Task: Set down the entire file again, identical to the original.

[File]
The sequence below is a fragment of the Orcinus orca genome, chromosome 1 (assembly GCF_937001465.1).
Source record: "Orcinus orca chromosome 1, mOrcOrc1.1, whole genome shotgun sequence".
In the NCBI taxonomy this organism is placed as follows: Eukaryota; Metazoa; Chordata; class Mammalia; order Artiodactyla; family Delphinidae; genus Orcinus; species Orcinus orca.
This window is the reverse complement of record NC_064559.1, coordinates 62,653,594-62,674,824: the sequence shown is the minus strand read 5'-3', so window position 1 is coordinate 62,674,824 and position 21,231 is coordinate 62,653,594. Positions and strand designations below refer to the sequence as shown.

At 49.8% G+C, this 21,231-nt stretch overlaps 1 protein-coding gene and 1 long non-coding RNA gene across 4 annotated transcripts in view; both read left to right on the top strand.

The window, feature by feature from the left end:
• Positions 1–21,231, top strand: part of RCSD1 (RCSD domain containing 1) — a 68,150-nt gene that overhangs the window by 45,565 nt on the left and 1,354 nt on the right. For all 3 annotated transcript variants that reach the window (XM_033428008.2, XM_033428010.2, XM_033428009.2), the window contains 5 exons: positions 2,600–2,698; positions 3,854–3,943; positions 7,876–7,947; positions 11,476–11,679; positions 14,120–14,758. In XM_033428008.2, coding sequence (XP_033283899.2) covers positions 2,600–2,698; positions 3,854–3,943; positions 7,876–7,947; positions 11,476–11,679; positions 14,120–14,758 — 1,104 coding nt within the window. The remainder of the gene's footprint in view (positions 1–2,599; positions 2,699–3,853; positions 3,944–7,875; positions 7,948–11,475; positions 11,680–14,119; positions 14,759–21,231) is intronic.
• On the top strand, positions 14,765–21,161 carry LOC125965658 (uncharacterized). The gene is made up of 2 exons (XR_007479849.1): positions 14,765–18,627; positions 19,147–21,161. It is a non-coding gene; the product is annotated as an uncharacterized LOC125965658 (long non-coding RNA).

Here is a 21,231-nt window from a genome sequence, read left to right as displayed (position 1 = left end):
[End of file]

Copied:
The sequence below is a fragment of the Orcinus orca genome, chromosome 1 (assembly GCF_937001465.1).
Source record: "Orcinus orca chromosome 1, mOrcOrc1.1, whole genome shotgun sequence".
In the NCBI taxonomy this organism is placed as follows: Eukaryota; Metazoa; Chordata; class Mammalia; order Artiodactyla; family Delphinidae; genus Orcinus; species Orcinus orca.
This window is the reverse complement of record NC_064559.1, coordinates 62,653,594-62,674,824: the sequence shown is the minus strand read 5'-3', so window position 1 is coordinate 62,674,824 and position 21,231 is coordinate 62,653,594. Positions and strand designations below refer to the sequence as shown.

At 49.8% G+C, this 21,231-nt stretch overlaps 1 protein-coding gene and 1 long non-coding RNA gene across 4 annotated transcripts in view; both read left to right on the top strand.

The window, feature by feature from the left end:
• Positions 1–21,231, top strand: part of RCSD1 (RCSD domain containing 1) — a 68,150-nt gene that overhangs the window by 45,565 nt on the left and 1,354 nt on the right. For all 3 annotated transcript variants that reach the window (XM_033428008.2, XM_033428010.2, XM_033428009.2), the window contains 5 exons: positions 2,600–2,698; positions 3,854–3,943; positions 7,876–7,947; positions 11,476–11,679; positions 14,120–14,758. In XM_033428008.2, coding sequence (XP_033283899.2) covers positions 2,600–2,698; positions 3,854–3,943; positions 7,876–7,947; positions 11,476–11,679; positions 14,120–14,758 — 1,104 coding nt within the window. The remainder of the gene's footprint in view (positions 1–2,599; positions 2,699–3,853; positions 3,944–7,875; positions 7,948–11,475; positions 11,680–14,119; positions 14,759–21,231) is intronic.
• On the top strand, positions 14,765–21,161 carry LOC125965658 (uncharacterized). The gene is made up of 2 exons (XR_007479849.1): positions 14,765–18,627; positions 19,147–21,161. It is a non-coding gene; the product is annotated as an uncharacterized LOC125965658 (long non-coding RNA).

Here is a 21,231-nt window from a genome sequence, read left to right as displayed (position 1 = left end):